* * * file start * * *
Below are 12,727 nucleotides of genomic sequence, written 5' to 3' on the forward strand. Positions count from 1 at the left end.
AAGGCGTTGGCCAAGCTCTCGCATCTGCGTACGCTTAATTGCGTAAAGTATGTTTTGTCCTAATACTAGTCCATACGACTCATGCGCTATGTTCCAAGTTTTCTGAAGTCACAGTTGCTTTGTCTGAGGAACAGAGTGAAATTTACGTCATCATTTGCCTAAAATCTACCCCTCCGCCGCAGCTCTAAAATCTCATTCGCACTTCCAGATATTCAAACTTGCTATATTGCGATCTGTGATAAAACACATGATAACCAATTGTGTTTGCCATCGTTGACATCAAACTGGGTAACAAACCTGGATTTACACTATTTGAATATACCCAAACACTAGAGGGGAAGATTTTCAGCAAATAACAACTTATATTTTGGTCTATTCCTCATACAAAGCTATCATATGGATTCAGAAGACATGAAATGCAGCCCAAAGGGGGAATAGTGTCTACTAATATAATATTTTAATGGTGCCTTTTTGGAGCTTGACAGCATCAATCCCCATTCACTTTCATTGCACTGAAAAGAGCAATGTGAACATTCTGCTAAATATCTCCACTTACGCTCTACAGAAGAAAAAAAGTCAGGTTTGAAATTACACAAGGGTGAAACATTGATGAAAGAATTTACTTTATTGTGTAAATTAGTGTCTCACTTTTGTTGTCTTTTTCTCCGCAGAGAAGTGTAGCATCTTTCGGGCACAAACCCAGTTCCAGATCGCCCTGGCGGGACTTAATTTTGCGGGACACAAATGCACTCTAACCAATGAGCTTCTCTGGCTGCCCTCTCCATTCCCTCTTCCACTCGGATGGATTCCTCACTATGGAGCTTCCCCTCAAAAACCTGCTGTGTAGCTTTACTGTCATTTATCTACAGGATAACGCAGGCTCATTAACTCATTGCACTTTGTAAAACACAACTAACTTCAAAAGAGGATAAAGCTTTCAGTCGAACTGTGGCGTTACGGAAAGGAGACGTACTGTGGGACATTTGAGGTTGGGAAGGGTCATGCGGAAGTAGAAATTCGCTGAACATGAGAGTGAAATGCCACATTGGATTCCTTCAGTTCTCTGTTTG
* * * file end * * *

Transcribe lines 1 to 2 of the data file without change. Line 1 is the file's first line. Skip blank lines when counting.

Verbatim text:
Below are 12,727 nucleotides of genomic sequence, written 5' to 3' on the forward strand. Positions count from 1 at the left end.
AAGGCGTTGGCCAAGCTCTCGCATCTGCGTACGCTTAATTGCGTAAAGTATGTTTTGTCCTAATACTAGTCCATACGACTCATGCGCTATGTTCCAAGTTTTCTGAAGTCACAGTTGCTTTGTCTGAGGAACAGAGTGAAATTTACGTCATCATTTGCCTAAAATCTACCCCTCCGCCGCAGCTCTAAAATCTCATTCGCACTTCCAGATATTCAAACTTGCTATATTGCGATCTGTGATAAAACACATGATAACCAATTGTGTTTGCCATCGTTGACATCAAACTGGGTAACAAACCTGGATTTACACTATTTGAATATACCCAAACACTAGAGGGGAAGATTTTCAGCAAATAACAACTTATATTTTGGTCTATTCCTCATACAAAGCTATCATATGGATTCAGAAGACATGAAATGCAGCCCAAAGGGGGAATAGTGTCTACTAATATAATATTTTAATGGTGCCTTTTTGGAGCTTGACAGCATCAATCCCCATTCACTTTCATTGCACTGAAAAGAGCAATGTGAACATTCTGCTAAATATCTCCACTTACGCTCTACAGAAGAAAAAAAGTCAGGTTTGAAATTACACAAGGGTGAAACATTGATGAAAGAATTTACTTTATTGTGTAAATTAGTGTCTCACTTTTGTTGTCTTTTTCTCCGCAGAGAAGTGTAGCATCTTTCGGGCACAAACCCAGTTCCAGATCGCCCTGGCGGGACTTAATTTTGCGGGACACAAATGCACTCTAACCAATGAGCTTCTCTGGCTGCCCTCTCCATTCCCTCTTCCACTCGGATGGATTCCTCACTATGGAGCTTCCCCTCAAAAACCTGCTGTGTAGCTTTACTGTCATTTATCTACAGGATAACGCAGGCTCATTAACTCATTGCACTTTGTAAAACACAACTAACTTCAAAAGAGGATAAAGCTTTCAGTCGAACTGTGGCGTTACGGAAAGGAGACGTACTGTGGGACATTTGAGGTTGGGAAGGGTCATGCGGAAGTAGAAATTCGCTGAACATGAGAGTGAAATGCCACATTGGATTCCTTCAGTTCTCTGTTTG